Wednesday, March 26, 2014

What Can an Associate Dentist Earn in Different Parts of the United States?

Last year we ran an article about how much Associate Dentists make across the United States.  The data provided was from the Dental Economics Annual Practice Survey.  This week I took an informal poll of our recruiters to learn about the current trends in compensation structures across various regions of the United States

Very important to note the following:
  • Most of our experience is with private or local group practices
  • These compensation averages are based on what we typically see in the market place, so what you may see or hear could potentially be higher or lower. 
  • Income based on percentages is relative to what will be produced/collected, so it is not necessarily fair to compare offers solely based on the percentage paid
  • The more saturated an area, the lower the percentages and average income will typically be for a doctor. However, this is not a universal fact, just likelihood.
  • These numbers were based on doctors with 1 to 5 years of experience
  • We understand the ever-present debate of collections versus production.  What we see is greater than 4 out of 5 practices pay on a collections-based system.
  • We are only talking about Associate Dentists’ income levels.  Not all dentists.  Owners absolutely make more income.  For example, Department of Labor statistics will be significantly higher than what is listed below.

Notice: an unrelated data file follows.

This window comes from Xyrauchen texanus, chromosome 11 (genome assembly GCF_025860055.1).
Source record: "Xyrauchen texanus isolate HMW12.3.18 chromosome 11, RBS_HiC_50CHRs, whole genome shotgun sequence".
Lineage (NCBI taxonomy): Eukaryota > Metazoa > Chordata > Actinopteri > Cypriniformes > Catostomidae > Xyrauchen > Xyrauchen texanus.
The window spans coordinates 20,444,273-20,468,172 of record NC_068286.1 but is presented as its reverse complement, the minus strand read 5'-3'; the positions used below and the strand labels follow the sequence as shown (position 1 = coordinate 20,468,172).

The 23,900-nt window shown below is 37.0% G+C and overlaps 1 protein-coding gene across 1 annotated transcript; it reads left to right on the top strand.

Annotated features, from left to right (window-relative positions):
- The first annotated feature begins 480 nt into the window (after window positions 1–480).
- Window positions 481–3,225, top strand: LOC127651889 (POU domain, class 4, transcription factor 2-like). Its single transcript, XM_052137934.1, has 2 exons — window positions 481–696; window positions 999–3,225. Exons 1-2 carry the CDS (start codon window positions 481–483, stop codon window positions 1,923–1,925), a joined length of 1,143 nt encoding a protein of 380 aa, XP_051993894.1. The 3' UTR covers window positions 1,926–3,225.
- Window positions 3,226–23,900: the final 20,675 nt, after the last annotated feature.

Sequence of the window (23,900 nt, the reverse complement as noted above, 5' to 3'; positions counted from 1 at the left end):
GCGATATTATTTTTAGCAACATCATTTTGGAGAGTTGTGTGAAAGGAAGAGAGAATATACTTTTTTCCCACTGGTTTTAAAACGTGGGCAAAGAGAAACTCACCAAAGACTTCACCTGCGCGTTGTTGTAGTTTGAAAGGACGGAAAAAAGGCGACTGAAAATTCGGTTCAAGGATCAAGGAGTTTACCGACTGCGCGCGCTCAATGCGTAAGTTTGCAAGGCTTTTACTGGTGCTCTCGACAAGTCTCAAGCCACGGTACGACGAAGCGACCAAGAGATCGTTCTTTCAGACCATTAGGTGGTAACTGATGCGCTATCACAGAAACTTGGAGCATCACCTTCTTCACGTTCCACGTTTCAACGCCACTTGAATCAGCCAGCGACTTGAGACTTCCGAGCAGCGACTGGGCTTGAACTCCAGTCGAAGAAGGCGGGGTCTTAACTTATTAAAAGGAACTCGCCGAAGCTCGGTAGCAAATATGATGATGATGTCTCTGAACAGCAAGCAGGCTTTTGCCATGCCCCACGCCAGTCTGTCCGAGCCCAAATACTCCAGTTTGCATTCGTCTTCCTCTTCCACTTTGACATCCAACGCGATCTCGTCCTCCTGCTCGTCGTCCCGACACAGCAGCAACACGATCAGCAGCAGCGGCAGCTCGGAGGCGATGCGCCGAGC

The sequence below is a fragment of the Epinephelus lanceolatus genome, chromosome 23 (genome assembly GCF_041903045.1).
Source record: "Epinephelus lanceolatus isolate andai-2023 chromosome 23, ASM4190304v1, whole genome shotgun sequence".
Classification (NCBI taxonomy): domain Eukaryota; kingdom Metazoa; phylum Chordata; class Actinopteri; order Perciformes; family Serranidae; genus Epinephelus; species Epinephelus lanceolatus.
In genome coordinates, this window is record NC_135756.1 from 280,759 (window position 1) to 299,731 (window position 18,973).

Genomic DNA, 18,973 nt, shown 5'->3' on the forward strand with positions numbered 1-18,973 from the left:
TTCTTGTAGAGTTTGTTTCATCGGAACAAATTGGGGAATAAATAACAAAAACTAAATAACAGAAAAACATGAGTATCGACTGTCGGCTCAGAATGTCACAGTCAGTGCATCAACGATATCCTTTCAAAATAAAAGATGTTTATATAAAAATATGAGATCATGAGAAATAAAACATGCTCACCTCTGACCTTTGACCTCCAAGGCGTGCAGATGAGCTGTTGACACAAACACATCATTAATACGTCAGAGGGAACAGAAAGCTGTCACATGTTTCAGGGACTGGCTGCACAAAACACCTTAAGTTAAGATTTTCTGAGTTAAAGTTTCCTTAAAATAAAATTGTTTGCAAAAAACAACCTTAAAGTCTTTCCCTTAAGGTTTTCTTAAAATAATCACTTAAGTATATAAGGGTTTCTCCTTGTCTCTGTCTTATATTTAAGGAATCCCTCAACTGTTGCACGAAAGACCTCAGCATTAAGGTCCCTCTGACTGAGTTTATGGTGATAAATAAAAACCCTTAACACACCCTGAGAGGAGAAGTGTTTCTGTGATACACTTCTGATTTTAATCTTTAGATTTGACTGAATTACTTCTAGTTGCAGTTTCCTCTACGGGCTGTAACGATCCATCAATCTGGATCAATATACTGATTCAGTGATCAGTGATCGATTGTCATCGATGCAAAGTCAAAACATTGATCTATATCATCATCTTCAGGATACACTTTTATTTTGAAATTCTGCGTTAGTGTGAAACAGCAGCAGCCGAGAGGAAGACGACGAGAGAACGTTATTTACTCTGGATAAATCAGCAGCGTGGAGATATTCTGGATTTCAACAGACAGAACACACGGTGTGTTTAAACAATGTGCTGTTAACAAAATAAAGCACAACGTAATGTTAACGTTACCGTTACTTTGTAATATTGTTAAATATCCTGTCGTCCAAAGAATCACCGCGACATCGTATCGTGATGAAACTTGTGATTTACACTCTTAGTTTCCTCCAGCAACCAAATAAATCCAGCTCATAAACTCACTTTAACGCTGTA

General Average of Doctors with 1 to 5 years of clinical experience

Total Annual Compensation
Percentage of Collections/Production
Base minimum or guaranteed salary
Other points of note
New England and North East U.S.
35% of collections
Lab expense of 35-50%
South Eastern  and Mid-Atlantic U.S.
30-33% of collections
$110,000 to $120,000 per year; $500/day
Equivalent lab percentage
Midwest and Great Lakes
$130,000 to $140,000
30-33% of collections
$120,000 per year; $500/day
Equivalent lab percentage up to 50%
Great Plains and Rockies
$130,000 to $150,000
30% of collections
$500/day; $120,000/year
If a practice charges lab it will be equivalent to percentage up to 50%
Texas / Oklahoma / New Mexico
$130,000 to $150,000
25-30% of collections
$500-$600/day; $120,000 to $130,000 per year
Rarely seeing any lab fee charged to the associate in recent years
Western Seaboard
25-30% of collections
$400 to $500 per day
50/50 chance the practice charges any amount of lab to the doctor. If they do it is equivalent up to 50%.

Multi-state and National Dental organizations do vary from some of the above, but only in some ways.  Overall, they offer a strong base salary in the area of $120,000 to $145,000 per year, depending on experience.  They pay a percentage of collections/productions that ranges from 25% to 33%.  Some pay the same percentage regardless of the level of production, while others will offer a tiered scale that increases the paid percentage for levels of production/collections that are met.  For example: up to $40,000 = 25%; $40,001 to $50,000 = 27%...  These organizations more often than not offer a full complement of benefits such as 401k, malpractice, medical insurance, CE, etc. 

Overall, what you see here is fairly similar earning amounts across the country.  However, the way doctors are paid varies from the Northeast over to the Northwest.  Something to consider when you are looking for your next practice opportunity.

Posted by Carl Guthrie, Senior Dentist Recruitment Consultant with ETS Dental. To find out more, call Carl at (540) 491-9104 or email at